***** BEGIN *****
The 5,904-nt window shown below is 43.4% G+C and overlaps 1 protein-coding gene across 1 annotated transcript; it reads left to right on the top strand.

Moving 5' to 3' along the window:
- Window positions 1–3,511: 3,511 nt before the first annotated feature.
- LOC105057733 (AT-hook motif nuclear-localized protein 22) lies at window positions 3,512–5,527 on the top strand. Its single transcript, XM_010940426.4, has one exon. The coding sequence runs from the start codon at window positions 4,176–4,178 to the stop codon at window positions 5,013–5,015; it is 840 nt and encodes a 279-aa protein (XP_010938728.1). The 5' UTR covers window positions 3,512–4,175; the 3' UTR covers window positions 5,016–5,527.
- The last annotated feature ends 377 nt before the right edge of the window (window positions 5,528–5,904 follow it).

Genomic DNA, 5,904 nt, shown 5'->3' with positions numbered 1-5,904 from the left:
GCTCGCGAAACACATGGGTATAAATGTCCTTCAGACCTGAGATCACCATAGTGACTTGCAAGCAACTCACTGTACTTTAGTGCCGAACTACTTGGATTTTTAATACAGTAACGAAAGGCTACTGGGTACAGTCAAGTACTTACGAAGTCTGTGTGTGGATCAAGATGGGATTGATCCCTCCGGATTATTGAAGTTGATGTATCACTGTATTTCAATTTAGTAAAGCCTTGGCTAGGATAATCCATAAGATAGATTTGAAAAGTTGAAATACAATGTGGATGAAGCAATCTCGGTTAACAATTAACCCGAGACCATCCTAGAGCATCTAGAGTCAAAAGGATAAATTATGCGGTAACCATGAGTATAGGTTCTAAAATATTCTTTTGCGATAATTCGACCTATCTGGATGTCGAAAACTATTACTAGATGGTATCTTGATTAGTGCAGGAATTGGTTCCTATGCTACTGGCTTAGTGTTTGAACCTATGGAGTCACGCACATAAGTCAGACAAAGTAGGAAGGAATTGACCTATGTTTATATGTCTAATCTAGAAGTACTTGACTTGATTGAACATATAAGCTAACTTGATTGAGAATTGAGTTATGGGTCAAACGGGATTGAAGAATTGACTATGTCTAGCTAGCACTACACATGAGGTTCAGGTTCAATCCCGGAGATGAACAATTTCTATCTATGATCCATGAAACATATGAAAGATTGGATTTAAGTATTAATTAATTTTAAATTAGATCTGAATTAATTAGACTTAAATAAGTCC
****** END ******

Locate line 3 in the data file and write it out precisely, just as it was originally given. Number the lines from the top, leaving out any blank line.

- Window positions 1–3,511: 3,511 nt before the first annotated feature.